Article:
As the health care industry becomes more complex, so does compliance regarding the False Claims Act, Medicare Fraud, Medicare Abuse, Anti-Kickback Statute (AKS), Stark Law, and Criminal Health Care Fraud Statute.
Below is a brief summary as to how the Anti-Kickback Statute (AKS) may be defined and/or interpreted.
The AKS, 42 U.S.C. Section 1320a-7b(b), makes it a crime to knowingly and willfully offer, pay, solicit, or receive any remuneration directly or indirectly to induce or reward patient referrals or the generation of business involving any item or service reimbursable by a Federal health care program. When a provider offers, pays, solicits, or receives unlawful remuneration, the provider may violate the AKS.
NOTE: Remuneration includes anything of value, such as cash, free rent, expensive hotel stays and meals, and excessive compensation for medical directorships or consultancies.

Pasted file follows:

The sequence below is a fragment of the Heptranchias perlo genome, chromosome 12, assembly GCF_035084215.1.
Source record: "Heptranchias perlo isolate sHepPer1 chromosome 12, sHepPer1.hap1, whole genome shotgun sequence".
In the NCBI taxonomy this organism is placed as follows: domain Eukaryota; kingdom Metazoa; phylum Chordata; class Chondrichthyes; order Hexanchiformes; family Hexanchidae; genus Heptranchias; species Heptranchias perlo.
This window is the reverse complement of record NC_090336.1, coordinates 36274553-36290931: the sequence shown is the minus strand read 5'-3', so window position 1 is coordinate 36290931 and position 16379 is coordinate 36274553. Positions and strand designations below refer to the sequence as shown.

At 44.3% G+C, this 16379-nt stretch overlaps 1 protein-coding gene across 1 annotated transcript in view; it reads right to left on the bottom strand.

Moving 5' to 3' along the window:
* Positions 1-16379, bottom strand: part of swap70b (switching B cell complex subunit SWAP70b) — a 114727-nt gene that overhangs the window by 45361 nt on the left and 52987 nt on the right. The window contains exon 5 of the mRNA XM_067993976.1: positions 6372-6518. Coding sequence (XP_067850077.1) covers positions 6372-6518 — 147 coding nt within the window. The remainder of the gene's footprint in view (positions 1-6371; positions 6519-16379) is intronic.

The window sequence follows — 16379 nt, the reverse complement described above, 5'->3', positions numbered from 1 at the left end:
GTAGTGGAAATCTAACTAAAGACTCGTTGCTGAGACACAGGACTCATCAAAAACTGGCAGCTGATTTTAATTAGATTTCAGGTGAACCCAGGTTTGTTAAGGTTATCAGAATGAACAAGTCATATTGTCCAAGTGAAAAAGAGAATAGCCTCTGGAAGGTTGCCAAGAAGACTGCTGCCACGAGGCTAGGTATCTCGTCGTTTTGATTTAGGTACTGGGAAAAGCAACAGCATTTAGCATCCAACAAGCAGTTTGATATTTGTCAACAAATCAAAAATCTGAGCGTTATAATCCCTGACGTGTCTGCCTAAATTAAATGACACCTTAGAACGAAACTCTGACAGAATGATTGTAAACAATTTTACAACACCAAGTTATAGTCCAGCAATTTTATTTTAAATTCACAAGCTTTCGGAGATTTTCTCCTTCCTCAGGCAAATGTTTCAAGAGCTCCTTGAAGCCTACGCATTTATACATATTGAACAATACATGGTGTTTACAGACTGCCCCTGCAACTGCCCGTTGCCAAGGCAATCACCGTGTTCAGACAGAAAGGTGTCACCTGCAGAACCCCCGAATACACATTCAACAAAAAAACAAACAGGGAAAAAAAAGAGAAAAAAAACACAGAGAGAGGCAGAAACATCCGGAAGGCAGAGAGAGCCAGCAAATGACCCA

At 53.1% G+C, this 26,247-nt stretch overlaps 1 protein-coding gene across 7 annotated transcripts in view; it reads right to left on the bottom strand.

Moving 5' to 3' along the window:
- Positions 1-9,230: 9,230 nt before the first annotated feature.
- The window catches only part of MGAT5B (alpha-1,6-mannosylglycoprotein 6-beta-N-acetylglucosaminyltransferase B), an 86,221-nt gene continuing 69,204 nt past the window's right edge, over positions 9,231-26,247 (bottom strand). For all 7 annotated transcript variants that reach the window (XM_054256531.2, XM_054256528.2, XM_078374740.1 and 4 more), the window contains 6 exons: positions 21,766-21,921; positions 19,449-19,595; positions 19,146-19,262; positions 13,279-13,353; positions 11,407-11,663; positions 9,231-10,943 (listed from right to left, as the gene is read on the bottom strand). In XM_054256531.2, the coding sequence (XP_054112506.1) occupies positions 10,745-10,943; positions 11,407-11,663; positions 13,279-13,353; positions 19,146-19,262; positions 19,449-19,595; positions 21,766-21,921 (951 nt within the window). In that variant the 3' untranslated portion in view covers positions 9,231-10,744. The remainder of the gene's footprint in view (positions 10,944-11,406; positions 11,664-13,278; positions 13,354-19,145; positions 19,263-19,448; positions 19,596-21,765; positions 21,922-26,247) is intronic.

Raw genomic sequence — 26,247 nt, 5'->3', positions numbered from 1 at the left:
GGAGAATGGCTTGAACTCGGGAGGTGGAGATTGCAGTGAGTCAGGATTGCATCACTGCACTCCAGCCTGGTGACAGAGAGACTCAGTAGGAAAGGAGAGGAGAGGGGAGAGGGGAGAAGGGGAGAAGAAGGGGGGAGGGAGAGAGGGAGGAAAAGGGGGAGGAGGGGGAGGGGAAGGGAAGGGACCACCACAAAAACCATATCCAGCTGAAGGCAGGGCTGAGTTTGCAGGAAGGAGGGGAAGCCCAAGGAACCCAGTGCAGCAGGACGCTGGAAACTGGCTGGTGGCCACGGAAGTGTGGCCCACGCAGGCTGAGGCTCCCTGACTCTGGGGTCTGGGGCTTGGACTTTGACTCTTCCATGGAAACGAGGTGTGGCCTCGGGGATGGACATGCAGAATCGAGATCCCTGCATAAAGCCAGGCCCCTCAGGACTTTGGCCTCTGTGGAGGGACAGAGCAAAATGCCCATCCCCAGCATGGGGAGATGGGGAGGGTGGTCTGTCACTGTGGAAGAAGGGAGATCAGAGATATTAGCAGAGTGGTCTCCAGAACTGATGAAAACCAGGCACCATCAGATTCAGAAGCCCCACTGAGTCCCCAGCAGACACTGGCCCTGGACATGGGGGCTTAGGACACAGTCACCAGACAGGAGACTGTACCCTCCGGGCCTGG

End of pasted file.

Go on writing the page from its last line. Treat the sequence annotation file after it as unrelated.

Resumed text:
Example: A provider receives cash or below-fair-market-value rent for medical office space in exchange for referrals.
The “safe harbor” regulations, 42 Code of Federal Regulations (C.F.R.) Section 1001.952, describe various payments and business practices that, although they potentially implicate the AKS, may not be treated as offenses under the AKS, if they meet certain requirements specified in the regulations. Individuals and entities remain responsible for complying with all other laws, regulations, and guidance that apply to their businesses.
Courtesy of CMS (2/19)